Physical barriers themselves are not absolute protection, of course, but are there just to delay the attackers until the host government acts, if it ever does.You cannot keep people out of embassy compounds for long if the local authorities don’t show up. However, you can keep people out of your embassy office building for a good long time, maybe even long enough for them to give up and leave, if the building was built for that purpose.

Of course, if it were more than a mob attack, people may not just give up and leave; or may do so only after there is considerable damage in life and property.

In the aftermath of the Benghazi attack and several breaches into our embassy compounds, diplomatic security will be in the front burner once more.  Like Yogi Berra says, it’s dejavu all over again. The 1998 East Africa embassy bombings happened in an off election year (but during the Lewinsky scandal), the Benghazi attack happened right smack in the middle of a presidential election. So while there will be calls for resignations, investigations and whatnots, this year, it will be louder than usual.

There will be calls for more secure embassy facilities in addition to the now standard requirement for 100-foot setback from vehicular traffic and nine-foot-tall walls.  Former Ambassador Edward P. Djerejian once said, ‘O.K., we built a 16-foot wall, but there is such a thing as a 17-foot ladder.’  As we’ve seen this past weeks on live tv, the 100-foot setback and nine-foot walls were not a deterrent to rioters who scrambled quickly up those walls and spread easily to wreck havoc inside the compound.

Before the embassy attacks happened, the new 1 billion US Embassy in London reportedly inspired by English architecture, was already planned to include a moat, er, reflecting pool to “prevent the possibility of a vehicle getting to the embassy to cause damage.” Take a look. Somebody must have already calculated the upkeep and utilities for a building such as this, but we have not seen the figures.  For more on the new embassies, read  former FSO, Dave Seminara’s piece in The Washington Diplomat, America’s Embassy Building Boom Fortifies Diplomacy, Security Abroad from April this year.

Aerial view of the new Embassy building © KieranTimberlake/studio amd via US Embassy London/Flickr

Continuing on this road, the next stop might be a concentric fortress for an embassy needing the very best protection.  As with the concentric castles of the 12th century, the concentric embassy will be surrounded by a moat and entrance will be by drawbridge. It will be protected by an inner wall built of thick stone with towers positioned at intervals, and another lower stone wall that’s just as thick.  Apparently, in the old days, the space between the two walls was known as the ‘death hole’ because those trapped within the walls certainly die from being picked by archers one by one.

The Krak des Chevaliers as it was in the Middle-Ages. From Guillaume Rey : Étude sur les monuments de l’architecture militaire des croisés en Syrie et dans l’île de Chypre (1871). Via Wikipedia

Finally, we promised not to fall off our chair if there will be calls for our diplomats to get more weapons training in addition to a week of crash and bang for those going to war zones and dangerous assignments. Or for our diplomats to be armed.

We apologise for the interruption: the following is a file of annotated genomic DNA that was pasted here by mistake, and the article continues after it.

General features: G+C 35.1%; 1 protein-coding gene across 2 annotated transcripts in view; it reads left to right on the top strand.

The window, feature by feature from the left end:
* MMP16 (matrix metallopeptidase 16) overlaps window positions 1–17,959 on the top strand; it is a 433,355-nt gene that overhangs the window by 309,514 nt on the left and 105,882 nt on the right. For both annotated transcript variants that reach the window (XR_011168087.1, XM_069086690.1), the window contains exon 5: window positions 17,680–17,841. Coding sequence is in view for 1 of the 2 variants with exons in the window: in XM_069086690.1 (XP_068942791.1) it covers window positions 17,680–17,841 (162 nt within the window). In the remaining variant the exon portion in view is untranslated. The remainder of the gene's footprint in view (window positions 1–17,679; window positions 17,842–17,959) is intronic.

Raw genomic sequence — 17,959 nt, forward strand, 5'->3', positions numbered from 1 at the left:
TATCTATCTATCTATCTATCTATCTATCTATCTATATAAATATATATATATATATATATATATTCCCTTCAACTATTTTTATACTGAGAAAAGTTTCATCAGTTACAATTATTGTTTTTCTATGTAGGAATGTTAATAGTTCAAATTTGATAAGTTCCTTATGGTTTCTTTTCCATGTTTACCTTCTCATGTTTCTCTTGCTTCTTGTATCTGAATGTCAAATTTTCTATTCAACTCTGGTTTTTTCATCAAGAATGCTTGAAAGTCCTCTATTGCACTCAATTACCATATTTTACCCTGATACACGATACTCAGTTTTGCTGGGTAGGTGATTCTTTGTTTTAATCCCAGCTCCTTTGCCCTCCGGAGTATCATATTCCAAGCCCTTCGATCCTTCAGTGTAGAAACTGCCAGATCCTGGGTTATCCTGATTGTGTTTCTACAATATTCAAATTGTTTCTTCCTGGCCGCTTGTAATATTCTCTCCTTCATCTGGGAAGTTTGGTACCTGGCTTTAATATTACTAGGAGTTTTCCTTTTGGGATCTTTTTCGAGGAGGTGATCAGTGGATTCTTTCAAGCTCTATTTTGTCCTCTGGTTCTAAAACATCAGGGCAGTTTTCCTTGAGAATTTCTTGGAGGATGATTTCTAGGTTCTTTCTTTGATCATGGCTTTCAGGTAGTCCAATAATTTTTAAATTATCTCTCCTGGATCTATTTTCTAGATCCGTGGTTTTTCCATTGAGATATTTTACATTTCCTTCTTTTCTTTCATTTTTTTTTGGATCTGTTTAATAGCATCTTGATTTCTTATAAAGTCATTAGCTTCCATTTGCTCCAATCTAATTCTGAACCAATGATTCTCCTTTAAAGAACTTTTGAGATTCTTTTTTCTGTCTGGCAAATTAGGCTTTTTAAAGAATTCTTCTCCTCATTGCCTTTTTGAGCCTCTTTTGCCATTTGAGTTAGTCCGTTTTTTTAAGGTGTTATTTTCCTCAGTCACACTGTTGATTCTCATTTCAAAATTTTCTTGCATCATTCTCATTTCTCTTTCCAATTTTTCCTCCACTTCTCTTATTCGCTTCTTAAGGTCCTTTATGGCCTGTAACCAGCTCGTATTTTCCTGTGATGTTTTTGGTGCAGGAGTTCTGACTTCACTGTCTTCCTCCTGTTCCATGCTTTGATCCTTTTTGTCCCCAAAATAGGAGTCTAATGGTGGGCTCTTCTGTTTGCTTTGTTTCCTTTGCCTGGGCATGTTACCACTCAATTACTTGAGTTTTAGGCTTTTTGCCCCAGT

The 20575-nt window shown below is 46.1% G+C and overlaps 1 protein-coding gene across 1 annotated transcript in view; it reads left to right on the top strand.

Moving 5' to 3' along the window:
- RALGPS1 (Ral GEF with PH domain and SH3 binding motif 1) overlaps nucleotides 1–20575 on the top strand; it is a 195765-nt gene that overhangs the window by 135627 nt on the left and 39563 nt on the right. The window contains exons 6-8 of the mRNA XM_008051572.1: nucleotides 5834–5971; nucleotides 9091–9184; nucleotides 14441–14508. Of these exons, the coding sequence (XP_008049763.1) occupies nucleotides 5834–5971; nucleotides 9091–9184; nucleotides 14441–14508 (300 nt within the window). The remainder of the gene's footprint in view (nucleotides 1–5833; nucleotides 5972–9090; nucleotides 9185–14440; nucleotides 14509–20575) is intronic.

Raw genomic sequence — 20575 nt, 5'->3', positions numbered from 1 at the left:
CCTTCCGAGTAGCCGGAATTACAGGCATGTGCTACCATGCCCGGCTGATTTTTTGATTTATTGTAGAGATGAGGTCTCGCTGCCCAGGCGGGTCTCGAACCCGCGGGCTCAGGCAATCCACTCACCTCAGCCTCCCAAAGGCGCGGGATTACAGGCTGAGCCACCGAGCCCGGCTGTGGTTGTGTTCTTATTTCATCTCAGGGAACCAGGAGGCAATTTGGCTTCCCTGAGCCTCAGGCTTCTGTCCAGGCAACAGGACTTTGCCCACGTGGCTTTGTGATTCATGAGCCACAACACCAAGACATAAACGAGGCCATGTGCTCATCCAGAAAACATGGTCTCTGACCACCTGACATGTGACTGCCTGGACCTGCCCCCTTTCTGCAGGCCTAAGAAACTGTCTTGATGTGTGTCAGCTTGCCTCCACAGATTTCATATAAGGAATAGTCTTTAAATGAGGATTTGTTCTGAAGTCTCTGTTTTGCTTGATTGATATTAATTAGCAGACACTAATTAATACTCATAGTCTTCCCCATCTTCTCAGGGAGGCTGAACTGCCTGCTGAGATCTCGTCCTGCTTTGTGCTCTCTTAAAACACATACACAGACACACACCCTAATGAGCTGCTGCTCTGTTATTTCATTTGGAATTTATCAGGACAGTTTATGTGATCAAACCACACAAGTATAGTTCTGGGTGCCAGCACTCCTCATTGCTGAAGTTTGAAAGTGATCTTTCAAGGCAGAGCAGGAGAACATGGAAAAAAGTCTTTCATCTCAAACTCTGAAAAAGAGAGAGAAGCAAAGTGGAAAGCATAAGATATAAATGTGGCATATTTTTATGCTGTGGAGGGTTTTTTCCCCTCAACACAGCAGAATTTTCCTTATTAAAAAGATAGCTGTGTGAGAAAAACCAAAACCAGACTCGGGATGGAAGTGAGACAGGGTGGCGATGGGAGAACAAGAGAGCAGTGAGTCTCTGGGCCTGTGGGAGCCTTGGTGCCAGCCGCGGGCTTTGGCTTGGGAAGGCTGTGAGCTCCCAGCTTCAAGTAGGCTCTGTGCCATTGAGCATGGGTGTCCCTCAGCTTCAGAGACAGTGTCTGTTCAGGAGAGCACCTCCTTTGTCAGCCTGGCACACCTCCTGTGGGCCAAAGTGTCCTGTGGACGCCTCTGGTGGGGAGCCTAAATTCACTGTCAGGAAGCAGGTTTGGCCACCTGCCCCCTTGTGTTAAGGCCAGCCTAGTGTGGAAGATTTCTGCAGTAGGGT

While we wait for the results of the yet to meet Pickering Accountability Review Board, we must note that the Benghazi office or as The Skeptical Bureaucrat calls it, the Non-Standard, Un-Fortress, Not-A-Consulate In Benghazi, is not even a typical new embassy compound. But it’s not by far, the only one. We have an American Presence Post and Consulates with one or two or a few American officers holding offices at rented floors in commercial buildings.  How do you turn those rented floors into fortresses?

Anthony C. E. Quainton, a former assistant secretary of state for diplomatic security says, “You can protect people where they work by building more fortified embassies. […] But how do you protect them all the time, in all places?”

That’s a great question — how do you protect them all the time, in all places?

Wendy Chamberlain, our former Ambassador to Pakistan and Lao People’s Democratic Republic and the current
President of the Middle East Institute has this piece in HuffPo:

In this brave new context the 1961 Vienna Conventions, based on the premise of the equality of sovereign states, seem quaint to say the least, particularly Article 22 which guarantees the inviolability of diplomatic facilities. Clearly we must not abandon the mission even though these newly emerging nations do not have the wherewithal to provide such security.
In transitional regions, we must rely on smaller, more agile missions, granting the ambassador greater control over the nature and size of his or her staff. While not minimizing the importance of personal contact, and the unspoken message our presence sends, we should engage NGOs and local platforms and deploy electrons in lieu of bodies whenever possible. We must be more Sun Tzu than Clausewitz, less bulky and bureaucratic, with the budgetary flexibility to change direction when need be and less reliant on embassy fortresses to secure our assets, even as we work to assist central authorities to build their security infrastructure. And perhaps it is time to take another look at our increasingly militaristic approach to international relations, driven to some degree by the fact that our enormously talented, competent military and its neatly measureable operational successes are politically easier to fund than the long, often messy slog of brick-making for building the foundations of civil society.